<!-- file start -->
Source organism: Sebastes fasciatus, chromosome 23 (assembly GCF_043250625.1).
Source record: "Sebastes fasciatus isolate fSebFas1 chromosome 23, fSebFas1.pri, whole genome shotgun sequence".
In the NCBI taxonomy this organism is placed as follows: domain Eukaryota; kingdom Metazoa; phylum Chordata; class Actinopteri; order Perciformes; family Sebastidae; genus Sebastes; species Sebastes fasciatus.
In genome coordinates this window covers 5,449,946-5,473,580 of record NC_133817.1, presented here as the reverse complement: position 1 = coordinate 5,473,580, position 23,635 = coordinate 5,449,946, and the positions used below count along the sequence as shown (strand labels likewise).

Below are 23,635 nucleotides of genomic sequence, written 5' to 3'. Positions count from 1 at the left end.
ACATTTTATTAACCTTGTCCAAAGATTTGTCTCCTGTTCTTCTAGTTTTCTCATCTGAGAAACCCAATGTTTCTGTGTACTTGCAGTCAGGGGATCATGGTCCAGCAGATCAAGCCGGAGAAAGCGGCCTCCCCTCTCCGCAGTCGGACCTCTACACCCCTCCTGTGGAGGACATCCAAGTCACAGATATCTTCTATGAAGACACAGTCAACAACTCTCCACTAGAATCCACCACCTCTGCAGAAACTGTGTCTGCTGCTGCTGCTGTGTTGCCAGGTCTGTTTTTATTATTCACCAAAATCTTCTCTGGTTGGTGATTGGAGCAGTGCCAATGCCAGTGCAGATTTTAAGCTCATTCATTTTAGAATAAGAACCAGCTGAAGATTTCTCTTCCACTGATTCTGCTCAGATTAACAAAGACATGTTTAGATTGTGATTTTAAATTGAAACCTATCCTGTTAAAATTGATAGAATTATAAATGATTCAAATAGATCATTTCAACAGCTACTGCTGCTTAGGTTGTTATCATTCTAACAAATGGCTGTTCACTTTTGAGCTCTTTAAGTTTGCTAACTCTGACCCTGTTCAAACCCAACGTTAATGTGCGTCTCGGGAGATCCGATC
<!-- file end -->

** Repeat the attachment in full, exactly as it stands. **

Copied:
Source organism: Sebastes fasciatus, chromosome 23 (assembly GCF_043250625.1).
Source record: "Sebastes fasciatus isolate fSebFas1 chromosome 23, fSebFas1.pri, whole genome shotgun sequence".
In the NCBI taxonomy this organism is placed as follows: domain Eukaryota; kingdom Metazoa; phylum Chordata; class Actinopteri; order Perciformes; family Sebastidae; genus Sebastes; species Sebastes fasciatus.
In genome coordinates this window covers 5,449,946-5,473,580 of record NC_133817.1, presented here as the reverse complement: position 1 = coordinate 5,473,580, position 23,635 = coordinate 5,449,946, and the positions used below count along the sequence as shown (strand labels likewise).

Below are 23,635 nucleotides of genomic sequence, written 5' to 3'. Positions count from 1 at the left end.
ACATTTTATTAACCTTGTCCAAAGATTTGTCTCCTGTTCTTCTAGTTTTCTCATCTGAGAAACCCAATGTTTCTGTGTACTTGCAGTCAGGGGATCATGGTCCAGCAGATCAAGCCGGAGAAAGCGGCCTCCCCTCTCCGCAGTCGGACCTCTACACCCCTCCTGTGGAGGACATCCAAGTCACAGATATCTTCTATGAAGACACAGTCAACAACTCTCCACTAGAATCCACCACCTCTGCAGAAACTGTGTCTGCTGCTGCTGCTGTGTTGCCAGGTCTGTTTTTATTATTCACCAAAATCTTCTCTGGTTGGTGATTGGAGCAGTGCCAATGCCAGTGCAGATTTTAAGCTCATTCATTTTAGAATAAGAACCAGCTGAAGATTTCTCTTCCACTGATTCTGCTCAGATTAACAAAGACATGTTTAGATTGTGATTTTAAATTGAAACCTATCCTGTTAAAATTGATAGAATTATAAATGATTCAAATAGATCATTTCAACAGCTACTGCTGCTTAGGTTGTTATCATTCTAACAAATGGCTGTTCACTTTTGAGCTCTTTAAGTTTGCTAACTCTGACCCTGTTCAAACCCAACGTTAATGTGCGTCTCGGGAGATCCGATC